Contemplative Creativity | March 11

“Pray as you can for prayer does not consist of thinking a great deal, but of loving a great deal.”

St. Teresa of Avila

Bead by Bead, a Practice of Gratitude

Prayer beads are meditation tools present in several spiritual traditions like Christianity, Buddhism, Hinduism, Islam, Sikhism, and more. Over two-thirds of the world’s population use prayer beads as part of their religious practices, though their meanings and specific use varies from religion to religion.

For many of us, the art of prayer becomes real if we are fully using our senses; we yearn to touch and feel as we pray. Using our hands can help us be centered in prayer and experience a new state of mind where one can awaken serenity, kindness, joy, and inner peace.

In our next creative meditation series we’ll be using our hands to create polymer clay beads that can be used in prayer as a counting tool to our daily blessings.

Join us for a creative and quiet time when we seek to open our hearts and remember the many gifts of Life.

Suggested Materials:

One polymer clay set (or single colors, but include black and white)
One set of tools
Clay softener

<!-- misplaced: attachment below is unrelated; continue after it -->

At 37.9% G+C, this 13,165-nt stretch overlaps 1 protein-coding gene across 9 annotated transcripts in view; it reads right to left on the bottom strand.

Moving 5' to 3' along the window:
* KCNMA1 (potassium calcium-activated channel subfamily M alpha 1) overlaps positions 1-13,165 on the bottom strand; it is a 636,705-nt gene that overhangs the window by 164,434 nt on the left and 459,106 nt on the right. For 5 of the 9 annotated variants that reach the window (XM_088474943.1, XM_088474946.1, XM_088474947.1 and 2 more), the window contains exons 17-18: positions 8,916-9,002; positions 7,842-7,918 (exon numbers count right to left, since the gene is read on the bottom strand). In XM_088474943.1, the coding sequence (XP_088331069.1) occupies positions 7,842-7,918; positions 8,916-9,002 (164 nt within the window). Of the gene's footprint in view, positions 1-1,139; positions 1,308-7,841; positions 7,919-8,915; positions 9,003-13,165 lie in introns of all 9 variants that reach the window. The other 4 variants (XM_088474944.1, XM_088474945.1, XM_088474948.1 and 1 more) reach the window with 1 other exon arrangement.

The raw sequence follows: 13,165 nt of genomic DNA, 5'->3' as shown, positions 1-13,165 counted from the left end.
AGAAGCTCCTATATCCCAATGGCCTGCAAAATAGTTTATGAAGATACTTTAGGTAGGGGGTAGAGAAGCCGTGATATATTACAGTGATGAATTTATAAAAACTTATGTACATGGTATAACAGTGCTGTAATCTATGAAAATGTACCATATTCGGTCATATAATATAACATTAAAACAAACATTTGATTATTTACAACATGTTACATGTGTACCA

An oven (your kitchen oven is fine as long as you don’t overbake the clay.)

Shopping Links (pdf)

March 11 at 5 pm PST via Zoom.

Our guide: Fabricia Lima – contemplative artist, spiritual practitioner, mystic and mother. She has a bachelor’s degree in Visual Arts from UFG (Federal University of Goiás) from Brazil. She is a certified spiritual director by the Haden Institute, certified (in all levels) children’s spiritual formation teacher by the Catechesis of the Good Shepherd National Association, certified SoulCollage® facilitator, Veriditas trained labyrinth facilitator, and creator of Art as a Spiritual Connection™ programs. 

Fab brings the gifts of creativity, contemplation, and hospitality in all that she does – serving as a sacred container by holding space for others as they seek spiritual awareness. She believes that art as soul expression is for everyone and the creative process can be a pathway to self-reflection and restorative healing. Her preferred art mediums are: acrylic paint, colored pencils, watercolor, polymer clay and collage. Connect with Fabricia at

Visit our Contemplative Creativity page to learn more about this program and to catch up on previous lessons.

Contemplative Creativity | March 11